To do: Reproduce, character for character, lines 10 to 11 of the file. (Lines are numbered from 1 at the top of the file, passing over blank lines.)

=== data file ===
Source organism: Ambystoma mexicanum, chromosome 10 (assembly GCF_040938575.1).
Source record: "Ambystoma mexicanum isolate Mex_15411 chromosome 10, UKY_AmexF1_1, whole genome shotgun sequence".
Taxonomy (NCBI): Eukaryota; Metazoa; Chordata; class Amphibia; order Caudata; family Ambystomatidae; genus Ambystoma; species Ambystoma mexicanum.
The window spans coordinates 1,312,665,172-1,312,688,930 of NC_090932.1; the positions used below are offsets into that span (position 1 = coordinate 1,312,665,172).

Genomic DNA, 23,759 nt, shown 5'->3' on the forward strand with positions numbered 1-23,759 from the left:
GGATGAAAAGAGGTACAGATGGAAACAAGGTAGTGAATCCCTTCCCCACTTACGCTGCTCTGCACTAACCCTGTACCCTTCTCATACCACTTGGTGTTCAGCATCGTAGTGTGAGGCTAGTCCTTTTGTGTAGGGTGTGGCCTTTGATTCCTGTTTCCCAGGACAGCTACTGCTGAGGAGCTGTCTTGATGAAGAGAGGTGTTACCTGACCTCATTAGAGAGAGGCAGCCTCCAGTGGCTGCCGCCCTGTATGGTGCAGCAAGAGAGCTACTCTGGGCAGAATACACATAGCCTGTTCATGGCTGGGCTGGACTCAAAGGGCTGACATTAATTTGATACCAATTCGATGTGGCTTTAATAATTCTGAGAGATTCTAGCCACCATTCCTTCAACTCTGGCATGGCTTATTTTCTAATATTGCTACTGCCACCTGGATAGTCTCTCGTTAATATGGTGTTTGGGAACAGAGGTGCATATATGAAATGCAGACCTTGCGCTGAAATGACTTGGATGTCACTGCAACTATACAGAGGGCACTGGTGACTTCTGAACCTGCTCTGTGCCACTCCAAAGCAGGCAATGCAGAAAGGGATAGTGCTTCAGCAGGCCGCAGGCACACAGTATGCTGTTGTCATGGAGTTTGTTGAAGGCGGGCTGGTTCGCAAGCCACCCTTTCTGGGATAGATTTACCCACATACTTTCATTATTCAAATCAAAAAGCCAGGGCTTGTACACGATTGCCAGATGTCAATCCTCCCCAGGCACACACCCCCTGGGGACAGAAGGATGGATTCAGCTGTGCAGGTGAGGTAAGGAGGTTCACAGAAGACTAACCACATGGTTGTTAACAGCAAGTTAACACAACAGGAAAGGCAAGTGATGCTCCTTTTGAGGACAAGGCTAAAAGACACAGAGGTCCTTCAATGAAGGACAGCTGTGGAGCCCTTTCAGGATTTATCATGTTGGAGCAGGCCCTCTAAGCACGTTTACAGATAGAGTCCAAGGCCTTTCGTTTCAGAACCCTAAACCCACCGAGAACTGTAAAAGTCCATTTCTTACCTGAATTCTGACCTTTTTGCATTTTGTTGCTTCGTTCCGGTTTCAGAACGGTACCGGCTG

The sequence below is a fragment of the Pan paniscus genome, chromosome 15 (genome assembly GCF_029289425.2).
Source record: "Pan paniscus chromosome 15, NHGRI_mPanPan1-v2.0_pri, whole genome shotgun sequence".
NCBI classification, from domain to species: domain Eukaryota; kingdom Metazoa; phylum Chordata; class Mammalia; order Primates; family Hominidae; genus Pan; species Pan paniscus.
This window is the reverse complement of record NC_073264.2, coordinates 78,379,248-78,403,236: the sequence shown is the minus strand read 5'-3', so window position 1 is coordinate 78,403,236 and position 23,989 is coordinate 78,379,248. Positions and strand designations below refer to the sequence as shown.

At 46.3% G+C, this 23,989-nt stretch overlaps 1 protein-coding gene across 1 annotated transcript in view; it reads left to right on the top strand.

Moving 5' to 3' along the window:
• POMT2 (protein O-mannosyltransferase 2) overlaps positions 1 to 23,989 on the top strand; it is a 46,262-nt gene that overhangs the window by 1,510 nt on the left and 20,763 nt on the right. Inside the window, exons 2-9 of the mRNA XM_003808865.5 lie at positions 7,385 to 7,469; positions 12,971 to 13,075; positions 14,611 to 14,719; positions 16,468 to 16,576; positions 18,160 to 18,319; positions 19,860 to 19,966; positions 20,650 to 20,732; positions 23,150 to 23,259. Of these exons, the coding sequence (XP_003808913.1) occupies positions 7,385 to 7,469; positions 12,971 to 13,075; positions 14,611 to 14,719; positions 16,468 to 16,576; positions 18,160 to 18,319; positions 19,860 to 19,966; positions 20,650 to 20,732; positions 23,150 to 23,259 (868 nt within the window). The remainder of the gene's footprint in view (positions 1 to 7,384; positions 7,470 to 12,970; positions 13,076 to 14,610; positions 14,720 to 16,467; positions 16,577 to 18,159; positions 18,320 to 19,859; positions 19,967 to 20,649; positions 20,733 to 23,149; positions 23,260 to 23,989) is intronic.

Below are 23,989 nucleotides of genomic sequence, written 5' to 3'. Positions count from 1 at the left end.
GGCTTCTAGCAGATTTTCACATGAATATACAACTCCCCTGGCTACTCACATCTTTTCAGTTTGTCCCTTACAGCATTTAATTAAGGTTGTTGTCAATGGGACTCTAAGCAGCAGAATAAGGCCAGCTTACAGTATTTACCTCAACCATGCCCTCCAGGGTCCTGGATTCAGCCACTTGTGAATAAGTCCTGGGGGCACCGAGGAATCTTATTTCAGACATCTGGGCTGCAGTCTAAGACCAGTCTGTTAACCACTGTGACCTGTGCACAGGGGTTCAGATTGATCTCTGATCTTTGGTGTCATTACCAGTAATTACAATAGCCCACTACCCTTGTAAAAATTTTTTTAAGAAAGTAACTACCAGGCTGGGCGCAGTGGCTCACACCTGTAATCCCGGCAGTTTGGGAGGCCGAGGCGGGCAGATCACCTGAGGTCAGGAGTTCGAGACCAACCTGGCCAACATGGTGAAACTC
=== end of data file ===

This window is the reverse complement of record NC_073264.2, coordinates 78,379,248-78,403,236: the sequence shown is the minus strand read 5'-3', so window position 1 is coordinate 78,403,236 and position 23,989 is coordinate 78,379,248. Positions and strand designations below refer to the sequence as shown.

At 46.3% G+C, this 23,989-nt stretch overlaps 1 protein-coding gene across 1 annotated transcript in view; it reads left to right on the top strand.